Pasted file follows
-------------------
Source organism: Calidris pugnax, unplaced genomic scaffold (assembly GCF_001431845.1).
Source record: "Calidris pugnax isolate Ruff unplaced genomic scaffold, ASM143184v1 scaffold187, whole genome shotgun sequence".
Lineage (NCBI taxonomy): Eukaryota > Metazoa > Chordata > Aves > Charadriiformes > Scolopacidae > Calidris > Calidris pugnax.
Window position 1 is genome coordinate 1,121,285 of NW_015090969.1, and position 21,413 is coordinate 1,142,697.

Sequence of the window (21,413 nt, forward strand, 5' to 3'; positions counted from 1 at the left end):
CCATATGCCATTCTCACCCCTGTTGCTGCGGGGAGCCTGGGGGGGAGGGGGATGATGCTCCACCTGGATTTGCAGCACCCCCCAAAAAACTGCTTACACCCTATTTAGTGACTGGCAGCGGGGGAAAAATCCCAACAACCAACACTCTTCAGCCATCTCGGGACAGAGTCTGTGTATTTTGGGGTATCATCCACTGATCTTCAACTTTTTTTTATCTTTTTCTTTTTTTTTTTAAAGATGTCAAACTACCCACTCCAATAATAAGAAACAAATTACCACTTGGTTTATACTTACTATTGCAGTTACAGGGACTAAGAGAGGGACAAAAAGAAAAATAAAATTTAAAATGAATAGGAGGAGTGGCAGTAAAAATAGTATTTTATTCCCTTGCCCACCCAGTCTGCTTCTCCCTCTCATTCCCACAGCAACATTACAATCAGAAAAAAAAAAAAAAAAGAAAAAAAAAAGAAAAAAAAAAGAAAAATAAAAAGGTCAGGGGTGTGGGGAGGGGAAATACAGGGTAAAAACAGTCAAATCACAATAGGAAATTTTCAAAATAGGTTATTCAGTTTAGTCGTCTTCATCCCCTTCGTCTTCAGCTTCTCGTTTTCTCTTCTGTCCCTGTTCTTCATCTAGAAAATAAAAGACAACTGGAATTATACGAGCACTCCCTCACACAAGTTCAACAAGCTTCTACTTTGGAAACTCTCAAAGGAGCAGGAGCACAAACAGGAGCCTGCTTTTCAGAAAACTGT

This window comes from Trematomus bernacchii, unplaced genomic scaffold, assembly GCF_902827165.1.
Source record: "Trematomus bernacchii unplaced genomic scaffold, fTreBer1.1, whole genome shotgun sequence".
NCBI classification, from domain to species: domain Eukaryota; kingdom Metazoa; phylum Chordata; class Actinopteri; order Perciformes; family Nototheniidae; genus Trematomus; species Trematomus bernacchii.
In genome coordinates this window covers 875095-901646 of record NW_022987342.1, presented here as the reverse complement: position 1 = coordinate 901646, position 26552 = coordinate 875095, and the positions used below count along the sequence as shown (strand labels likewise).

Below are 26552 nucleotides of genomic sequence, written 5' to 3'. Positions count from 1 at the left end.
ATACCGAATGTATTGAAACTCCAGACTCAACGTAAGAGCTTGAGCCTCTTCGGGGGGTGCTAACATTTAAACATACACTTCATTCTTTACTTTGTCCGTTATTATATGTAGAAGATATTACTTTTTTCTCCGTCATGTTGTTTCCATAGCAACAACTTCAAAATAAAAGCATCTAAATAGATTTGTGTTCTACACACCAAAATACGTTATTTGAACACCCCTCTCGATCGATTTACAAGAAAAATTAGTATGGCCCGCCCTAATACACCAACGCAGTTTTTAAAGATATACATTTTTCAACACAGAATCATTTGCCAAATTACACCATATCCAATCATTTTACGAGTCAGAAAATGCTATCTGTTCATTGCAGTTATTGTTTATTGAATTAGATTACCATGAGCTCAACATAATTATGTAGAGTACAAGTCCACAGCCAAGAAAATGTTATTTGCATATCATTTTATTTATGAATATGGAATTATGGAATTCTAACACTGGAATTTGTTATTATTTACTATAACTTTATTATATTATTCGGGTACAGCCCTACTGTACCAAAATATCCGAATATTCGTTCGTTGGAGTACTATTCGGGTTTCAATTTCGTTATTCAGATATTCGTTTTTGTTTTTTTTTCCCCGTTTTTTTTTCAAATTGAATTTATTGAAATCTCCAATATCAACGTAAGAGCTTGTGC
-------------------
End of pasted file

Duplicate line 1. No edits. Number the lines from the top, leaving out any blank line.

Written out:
Source organism: Calidris pugnax, unplaced genomic scaffold (assembly GCF_001431845.1).